People take to streets in Israel seeking Netanyahu’s resignation

New Delhi, Apr 1: Perhaps the biggest display of public discontent in Israel’s Jerusalem since the beginning of the Israel-Hamas conflict, thousands of Israelis took to the streets highlighting the nation’s deteriorating political split.

Tens of thousands converged in Jerusalem on Sunday night, marking the largest protest against the government of Prime Minister Benjamin Netanyahu since the conflict’s inception on October 7 last year.

The rally demanded elections and change, resonated with calls for Netanyahu’s resignation, early elections, and urgent action to secure the release of approximately 130 Israeli hostages still held in Gaza, many of whom are feared dead.

Organised in part by groups that previously spearheaded anti-government demonstrations, the protest garnered momentum with demonstrators brandishing banners emblazoned with potent messages such as “Elections now” and rallying cries of “You destroyed the country, and we will fix it.”

Protestors, in a mosaic of frustration and determination, assembled outside Israel’s parliament before a segment of the crowd attempted to block Begin Boulevard, a vital thoroughfare in Jerusalem. Amidst the clamour for change, a parallel gathering unfolded in the ultra-orthodox enclave of Mea She’arim, where demonstrators voiced opposition to the exemption of ultra-orthodox religious students from mandatory military service—an issue further inflamed by the ongoing conflict.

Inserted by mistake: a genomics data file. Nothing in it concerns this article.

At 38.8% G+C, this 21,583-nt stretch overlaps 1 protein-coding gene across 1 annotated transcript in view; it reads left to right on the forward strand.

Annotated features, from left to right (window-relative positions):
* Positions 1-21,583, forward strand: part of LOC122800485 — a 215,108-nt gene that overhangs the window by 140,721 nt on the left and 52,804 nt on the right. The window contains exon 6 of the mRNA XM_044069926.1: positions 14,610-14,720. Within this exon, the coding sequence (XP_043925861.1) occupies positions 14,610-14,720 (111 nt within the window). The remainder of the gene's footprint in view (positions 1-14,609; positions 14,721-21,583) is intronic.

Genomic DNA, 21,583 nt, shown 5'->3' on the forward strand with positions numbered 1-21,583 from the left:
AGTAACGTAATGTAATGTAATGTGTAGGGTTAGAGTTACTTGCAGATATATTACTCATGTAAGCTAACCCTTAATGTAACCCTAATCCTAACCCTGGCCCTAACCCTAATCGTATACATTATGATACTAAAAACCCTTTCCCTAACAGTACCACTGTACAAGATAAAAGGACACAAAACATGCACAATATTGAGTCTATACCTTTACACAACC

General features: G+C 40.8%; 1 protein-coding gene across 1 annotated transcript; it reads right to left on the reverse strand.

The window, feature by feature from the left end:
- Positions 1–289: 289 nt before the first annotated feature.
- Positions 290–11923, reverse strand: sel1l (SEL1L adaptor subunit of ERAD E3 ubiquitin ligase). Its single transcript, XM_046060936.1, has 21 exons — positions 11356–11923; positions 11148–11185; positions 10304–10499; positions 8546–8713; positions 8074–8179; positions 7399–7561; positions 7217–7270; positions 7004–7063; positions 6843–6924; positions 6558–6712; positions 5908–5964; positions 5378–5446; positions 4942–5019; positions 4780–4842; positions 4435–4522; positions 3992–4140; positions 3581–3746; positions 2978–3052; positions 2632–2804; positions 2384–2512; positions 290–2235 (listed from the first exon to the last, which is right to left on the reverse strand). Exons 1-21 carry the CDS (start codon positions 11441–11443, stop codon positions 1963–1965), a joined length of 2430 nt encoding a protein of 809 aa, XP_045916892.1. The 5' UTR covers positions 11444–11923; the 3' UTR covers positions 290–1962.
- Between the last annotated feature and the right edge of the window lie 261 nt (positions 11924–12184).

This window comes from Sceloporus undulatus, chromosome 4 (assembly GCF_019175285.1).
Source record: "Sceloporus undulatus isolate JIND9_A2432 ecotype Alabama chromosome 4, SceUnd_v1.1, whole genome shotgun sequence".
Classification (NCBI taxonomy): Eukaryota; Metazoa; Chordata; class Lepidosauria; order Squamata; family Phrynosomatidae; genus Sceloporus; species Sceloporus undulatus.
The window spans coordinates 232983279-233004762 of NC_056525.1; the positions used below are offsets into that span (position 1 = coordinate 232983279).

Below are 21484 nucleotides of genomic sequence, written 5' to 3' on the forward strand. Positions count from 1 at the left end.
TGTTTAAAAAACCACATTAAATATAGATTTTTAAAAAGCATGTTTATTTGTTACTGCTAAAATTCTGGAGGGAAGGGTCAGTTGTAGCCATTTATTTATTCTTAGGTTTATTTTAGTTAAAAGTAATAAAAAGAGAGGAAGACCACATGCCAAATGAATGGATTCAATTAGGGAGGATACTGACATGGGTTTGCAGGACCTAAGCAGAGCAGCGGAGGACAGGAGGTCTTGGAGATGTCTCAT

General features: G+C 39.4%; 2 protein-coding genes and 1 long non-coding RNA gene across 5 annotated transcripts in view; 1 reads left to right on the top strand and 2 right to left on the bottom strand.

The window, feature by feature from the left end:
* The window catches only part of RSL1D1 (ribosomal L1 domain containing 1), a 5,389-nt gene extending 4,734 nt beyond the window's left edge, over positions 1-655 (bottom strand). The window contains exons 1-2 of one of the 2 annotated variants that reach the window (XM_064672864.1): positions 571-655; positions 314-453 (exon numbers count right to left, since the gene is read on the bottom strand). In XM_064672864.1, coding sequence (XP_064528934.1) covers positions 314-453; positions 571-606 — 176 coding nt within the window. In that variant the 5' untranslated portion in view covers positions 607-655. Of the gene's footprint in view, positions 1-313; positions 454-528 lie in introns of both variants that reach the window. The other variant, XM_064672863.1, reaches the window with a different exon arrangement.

Israel Prime Minister, Netanyahu during a televised address preceding his surgery for a hernia, rebuffed calls for early elections, cautioning that such a move would prolong the conflict and imperil ongoing negotiations for the release of hostages.

Despite internal fractures within the coalition, Netanyahu exuded confidence in the government’s capacity to address the conscription quandary, a divisive matter that has underscored broader societal fault lines.

As the protests extended against the backdrop of Jerusalem’s streets, protesters blamed Netanyahu’s leadership for its failures in ensuring security and safeguarding Israeli lives.

Netanyahu has also rejected the US strategy supporting the Palestinian State as a component of a broader “grand bargain” aimed at reshaping the Middle East. Critics argue that his continuous opposition to President Joe Biden’s post-conflict governance plans for Gaza serves to solidify backing from Israel’s far-right faction. —a stance that has both galvanised his base and stoked resentment among critics and sections of the Israeli population.


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